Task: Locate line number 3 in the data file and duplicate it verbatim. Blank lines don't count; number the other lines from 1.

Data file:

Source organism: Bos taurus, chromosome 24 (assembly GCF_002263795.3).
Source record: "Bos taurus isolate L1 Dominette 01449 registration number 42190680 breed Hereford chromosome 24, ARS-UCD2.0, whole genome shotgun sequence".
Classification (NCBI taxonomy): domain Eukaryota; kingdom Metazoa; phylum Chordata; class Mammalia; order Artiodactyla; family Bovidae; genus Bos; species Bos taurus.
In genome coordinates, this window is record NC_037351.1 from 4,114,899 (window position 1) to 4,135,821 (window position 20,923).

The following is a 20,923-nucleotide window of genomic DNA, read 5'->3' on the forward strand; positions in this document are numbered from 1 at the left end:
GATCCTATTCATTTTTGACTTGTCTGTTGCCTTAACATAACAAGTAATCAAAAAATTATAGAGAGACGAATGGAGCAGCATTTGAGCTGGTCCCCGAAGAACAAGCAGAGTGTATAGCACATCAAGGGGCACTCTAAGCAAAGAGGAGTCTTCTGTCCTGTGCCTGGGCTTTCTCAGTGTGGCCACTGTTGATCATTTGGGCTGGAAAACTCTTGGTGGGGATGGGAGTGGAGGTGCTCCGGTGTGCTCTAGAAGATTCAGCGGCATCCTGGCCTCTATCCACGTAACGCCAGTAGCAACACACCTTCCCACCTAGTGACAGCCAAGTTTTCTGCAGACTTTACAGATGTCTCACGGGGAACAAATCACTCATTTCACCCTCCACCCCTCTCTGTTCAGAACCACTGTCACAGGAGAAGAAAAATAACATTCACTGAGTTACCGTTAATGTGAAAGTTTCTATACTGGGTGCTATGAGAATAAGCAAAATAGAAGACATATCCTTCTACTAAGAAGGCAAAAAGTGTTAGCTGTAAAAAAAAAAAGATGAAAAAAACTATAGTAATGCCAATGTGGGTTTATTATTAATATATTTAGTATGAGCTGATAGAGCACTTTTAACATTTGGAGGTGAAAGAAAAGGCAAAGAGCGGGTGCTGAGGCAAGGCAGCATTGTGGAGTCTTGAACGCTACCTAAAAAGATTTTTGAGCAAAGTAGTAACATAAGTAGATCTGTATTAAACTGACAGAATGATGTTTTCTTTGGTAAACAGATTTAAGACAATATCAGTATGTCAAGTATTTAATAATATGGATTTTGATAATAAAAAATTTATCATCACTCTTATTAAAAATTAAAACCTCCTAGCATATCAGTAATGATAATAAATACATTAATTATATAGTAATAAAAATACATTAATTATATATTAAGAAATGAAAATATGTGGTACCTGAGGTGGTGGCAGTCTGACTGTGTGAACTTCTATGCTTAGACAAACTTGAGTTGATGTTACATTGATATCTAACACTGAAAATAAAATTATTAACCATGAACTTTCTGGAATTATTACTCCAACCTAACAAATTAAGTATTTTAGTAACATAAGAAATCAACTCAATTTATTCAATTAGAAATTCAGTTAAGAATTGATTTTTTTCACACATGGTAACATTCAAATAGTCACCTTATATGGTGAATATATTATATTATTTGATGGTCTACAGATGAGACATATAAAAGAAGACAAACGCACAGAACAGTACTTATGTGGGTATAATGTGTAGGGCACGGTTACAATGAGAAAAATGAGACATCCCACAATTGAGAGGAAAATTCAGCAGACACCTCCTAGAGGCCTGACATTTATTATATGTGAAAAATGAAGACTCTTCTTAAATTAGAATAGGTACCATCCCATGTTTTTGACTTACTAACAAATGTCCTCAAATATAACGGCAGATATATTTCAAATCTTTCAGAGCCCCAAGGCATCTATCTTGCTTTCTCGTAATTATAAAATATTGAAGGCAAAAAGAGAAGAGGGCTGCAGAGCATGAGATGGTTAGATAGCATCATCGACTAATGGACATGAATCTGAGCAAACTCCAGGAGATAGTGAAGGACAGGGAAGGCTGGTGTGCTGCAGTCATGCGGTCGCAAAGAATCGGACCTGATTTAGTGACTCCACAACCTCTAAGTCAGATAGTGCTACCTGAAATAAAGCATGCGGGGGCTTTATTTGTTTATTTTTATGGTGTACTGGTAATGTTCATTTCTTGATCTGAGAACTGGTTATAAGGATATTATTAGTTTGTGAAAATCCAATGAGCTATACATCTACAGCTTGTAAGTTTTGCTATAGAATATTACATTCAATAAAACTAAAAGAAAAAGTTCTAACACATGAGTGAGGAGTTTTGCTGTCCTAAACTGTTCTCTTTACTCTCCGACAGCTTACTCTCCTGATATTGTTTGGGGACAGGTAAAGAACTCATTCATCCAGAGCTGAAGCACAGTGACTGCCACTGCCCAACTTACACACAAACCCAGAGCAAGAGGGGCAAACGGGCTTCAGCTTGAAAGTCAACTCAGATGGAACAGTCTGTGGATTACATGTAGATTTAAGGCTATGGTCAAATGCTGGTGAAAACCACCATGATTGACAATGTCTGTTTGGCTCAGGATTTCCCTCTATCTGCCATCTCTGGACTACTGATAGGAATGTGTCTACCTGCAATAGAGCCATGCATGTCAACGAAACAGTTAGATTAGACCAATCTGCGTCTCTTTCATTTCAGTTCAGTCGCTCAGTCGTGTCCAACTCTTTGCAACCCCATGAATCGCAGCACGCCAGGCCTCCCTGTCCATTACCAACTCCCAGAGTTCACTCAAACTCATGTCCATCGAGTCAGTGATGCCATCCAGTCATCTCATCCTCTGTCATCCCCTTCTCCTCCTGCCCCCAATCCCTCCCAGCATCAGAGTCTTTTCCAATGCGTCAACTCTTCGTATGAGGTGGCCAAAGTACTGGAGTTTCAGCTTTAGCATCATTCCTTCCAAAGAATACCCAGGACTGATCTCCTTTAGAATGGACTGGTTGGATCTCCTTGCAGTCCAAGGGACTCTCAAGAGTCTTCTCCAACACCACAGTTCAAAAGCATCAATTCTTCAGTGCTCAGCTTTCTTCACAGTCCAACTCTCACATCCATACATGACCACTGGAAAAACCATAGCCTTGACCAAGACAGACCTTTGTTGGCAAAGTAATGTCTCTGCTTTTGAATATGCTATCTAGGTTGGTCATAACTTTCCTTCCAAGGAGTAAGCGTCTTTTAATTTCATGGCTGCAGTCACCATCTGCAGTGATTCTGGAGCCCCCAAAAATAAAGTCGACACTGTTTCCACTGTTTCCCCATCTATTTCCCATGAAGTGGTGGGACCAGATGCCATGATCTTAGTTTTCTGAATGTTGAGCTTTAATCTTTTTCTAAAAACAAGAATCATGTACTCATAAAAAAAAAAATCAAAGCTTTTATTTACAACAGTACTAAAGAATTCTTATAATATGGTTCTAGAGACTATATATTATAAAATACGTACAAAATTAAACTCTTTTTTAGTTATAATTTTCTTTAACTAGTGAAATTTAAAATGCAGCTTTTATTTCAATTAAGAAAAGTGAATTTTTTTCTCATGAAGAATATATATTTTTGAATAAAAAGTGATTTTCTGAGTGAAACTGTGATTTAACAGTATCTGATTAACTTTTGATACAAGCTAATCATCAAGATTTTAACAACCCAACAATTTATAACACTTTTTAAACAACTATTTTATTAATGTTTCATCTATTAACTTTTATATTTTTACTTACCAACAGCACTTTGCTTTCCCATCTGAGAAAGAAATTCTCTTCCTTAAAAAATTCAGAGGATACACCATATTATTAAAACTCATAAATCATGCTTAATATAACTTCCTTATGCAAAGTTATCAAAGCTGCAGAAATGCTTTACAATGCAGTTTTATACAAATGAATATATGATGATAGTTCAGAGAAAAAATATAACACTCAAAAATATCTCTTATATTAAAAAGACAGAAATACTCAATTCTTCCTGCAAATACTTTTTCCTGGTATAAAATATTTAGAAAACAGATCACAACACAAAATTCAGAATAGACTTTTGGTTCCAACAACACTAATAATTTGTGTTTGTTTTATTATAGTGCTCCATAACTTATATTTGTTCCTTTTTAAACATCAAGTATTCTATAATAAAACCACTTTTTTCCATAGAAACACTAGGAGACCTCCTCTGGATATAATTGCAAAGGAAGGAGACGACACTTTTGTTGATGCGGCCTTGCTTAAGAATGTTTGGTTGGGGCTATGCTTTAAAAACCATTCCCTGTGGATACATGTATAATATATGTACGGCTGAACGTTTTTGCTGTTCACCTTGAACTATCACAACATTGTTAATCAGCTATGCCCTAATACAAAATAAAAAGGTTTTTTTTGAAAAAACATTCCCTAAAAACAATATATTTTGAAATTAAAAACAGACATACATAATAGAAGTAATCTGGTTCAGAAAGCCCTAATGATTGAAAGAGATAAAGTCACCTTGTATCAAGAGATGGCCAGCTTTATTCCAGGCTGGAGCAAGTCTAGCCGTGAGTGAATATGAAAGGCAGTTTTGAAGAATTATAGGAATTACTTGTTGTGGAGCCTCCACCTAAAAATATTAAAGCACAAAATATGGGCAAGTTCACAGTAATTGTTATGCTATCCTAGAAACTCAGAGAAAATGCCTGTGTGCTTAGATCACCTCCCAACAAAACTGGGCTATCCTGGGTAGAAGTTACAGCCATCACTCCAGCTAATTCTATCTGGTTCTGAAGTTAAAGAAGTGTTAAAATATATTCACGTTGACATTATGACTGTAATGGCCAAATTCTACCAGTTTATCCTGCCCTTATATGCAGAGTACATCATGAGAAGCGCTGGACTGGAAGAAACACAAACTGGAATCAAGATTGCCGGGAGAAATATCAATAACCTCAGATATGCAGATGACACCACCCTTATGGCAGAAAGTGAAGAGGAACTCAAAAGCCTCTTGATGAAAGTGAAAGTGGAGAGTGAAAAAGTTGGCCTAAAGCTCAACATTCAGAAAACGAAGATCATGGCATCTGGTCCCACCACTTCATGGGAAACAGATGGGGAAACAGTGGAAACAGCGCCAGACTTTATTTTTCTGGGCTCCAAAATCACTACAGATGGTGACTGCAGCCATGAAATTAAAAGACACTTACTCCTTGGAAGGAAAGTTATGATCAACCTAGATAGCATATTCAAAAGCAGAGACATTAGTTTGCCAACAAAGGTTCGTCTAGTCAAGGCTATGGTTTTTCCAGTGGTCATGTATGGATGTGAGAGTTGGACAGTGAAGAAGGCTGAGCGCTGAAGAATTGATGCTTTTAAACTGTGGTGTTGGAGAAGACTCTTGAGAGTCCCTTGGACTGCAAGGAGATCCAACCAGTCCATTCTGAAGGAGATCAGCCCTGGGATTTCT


Classification (NCBI taxonomy): domain Eukaryota; kingdom Metazoa; phylum Chordata; class Mammalia; order Artiodactyla; family Bovidae; genus Bos; species Bos taurus.